Course Hero. "White Noise Study Guide." Course Hero. 20 Dec. 2016. Web. 22 Jan. 2019. <https://www.coursehero.com/lit/White-Noise/>.
Course Hero. (2016, December 20). White Noise Study Guide. In Course Hero. Retrieved January 22, 2019, from https://www.coursehero.com/lit/White-Noise/
(Course Hero, 2016)
Course Hero. "White Noise Study Guide." December 20, 2016. Accessed January 22, 2019. https://www.coursehero.com/lit/White-Noise/.
Course Hero, "White Noise Study Guide," December 20, 2016, accessed January 22, 2019, https://www.coursehero.com/lit/White-Noise/.
Hardly a chapter goes by in White Noise without a character mentioning death in one form or another. Both Jack and Babette Gladney have a fear of death—each others' and their own—that drives them to drastic action. Jack Gladney habitually reads the obituaries and finds comfort in the town cemetery. Murray Siskind compares the supermarket to The Tibetan Book of the Dead and advises Jack that he can be "a killer or a dier." By embedding death so thoroughly in the fabric of the novel, Don DeLillo suggests that perhaps death is the most prominent white noise of all, hovering in the background and jutting up against the characters' sense of mortality at every turn.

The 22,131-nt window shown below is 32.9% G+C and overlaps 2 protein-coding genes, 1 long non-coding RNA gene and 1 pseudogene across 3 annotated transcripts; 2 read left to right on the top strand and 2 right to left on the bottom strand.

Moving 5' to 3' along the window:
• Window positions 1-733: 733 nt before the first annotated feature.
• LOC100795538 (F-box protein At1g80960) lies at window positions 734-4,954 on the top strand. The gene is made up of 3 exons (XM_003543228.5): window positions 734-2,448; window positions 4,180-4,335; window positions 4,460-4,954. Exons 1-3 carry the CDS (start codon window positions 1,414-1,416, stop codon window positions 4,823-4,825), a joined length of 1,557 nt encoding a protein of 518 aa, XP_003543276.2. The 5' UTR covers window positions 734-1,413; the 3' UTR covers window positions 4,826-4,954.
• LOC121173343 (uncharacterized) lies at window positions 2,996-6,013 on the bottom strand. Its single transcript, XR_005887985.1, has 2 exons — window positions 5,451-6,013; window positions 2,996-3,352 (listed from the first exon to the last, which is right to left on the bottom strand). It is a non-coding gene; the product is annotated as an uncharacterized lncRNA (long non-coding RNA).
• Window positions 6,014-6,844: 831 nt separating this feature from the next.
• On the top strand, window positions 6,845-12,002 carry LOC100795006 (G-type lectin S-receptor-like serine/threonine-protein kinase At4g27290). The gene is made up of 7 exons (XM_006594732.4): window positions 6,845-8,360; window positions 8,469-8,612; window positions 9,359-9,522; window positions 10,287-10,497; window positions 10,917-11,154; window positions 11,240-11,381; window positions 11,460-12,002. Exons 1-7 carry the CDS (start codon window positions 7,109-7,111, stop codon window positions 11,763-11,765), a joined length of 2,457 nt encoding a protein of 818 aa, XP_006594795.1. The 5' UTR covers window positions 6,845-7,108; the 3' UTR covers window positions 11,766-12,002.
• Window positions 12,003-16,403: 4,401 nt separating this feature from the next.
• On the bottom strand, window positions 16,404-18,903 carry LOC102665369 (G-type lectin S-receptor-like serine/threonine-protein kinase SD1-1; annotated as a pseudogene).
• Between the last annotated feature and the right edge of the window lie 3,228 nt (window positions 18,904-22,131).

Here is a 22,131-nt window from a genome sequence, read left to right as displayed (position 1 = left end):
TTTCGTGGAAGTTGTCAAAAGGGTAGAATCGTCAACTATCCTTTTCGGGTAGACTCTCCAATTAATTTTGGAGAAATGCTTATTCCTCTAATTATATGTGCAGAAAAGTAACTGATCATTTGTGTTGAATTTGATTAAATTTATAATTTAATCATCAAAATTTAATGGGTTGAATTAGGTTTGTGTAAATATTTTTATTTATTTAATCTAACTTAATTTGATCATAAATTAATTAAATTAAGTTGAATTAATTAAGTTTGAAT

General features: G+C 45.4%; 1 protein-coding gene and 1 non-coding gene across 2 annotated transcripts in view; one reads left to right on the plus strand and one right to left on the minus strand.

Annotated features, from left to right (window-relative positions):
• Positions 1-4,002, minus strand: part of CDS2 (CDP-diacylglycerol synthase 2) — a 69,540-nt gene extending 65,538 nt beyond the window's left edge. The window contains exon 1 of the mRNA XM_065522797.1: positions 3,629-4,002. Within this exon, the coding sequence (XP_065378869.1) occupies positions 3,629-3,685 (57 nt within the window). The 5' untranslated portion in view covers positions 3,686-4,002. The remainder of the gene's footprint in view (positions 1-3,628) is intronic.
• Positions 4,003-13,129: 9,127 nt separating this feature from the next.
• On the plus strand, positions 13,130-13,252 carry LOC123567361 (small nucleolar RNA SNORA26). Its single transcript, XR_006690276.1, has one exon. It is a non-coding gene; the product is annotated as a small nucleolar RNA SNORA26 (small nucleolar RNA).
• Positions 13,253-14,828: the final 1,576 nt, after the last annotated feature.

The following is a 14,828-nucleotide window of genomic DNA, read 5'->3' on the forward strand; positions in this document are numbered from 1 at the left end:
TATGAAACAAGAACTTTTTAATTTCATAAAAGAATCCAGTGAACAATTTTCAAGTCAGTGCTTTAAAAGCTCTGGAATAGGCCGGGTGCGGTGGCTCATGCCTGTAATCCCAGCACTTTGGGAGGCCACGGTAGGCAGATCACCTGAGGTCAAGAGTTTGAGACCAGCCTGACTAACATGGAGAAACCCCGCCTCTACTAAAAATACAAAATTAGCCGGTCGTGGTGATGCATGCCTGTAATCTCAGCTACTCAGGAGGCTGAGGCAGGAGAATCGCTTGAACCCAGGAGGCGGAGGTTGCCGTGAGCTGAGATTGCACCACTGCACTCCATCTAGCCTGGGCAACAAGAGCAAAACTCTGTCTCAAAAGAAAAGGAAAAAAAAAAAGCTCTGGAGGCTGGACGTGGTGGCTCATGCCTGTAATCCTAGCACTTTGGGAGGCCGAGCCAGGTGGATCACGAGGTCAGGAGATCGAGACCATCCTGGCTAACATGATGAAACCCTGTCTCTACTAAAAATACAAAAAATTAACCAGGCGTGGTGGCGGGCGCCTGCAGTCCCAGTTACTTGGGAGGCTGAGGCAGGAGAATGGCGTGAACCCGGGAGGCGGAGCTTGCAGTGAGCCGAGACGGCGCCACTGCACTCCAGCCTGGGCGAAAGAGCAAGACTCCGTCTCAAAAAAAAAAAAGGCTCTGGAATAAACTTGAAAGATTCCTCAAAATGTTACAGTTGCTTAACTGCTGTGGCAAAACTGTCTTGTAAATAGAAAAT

Tabloids play an ongoing role as a source of "white noise" in the novel. They are prominently featured in the checkout aisles at the supermarket where Jack and Babette spend much of their time, and Babette even reads them to the elderly. The tabloids mix fact and fantasy, but the characters in the novel don't seem to care about parsing out what is true and what isn't. One of Jack's final observations in Part 3, Chapter 40 is that "Everything we need that is not food or love is here in the tabloid racks." It's no coincidence that Babette discovers the drug trial for Dylar in the tabloid ads—they exist at the intersection of reality and fantasy.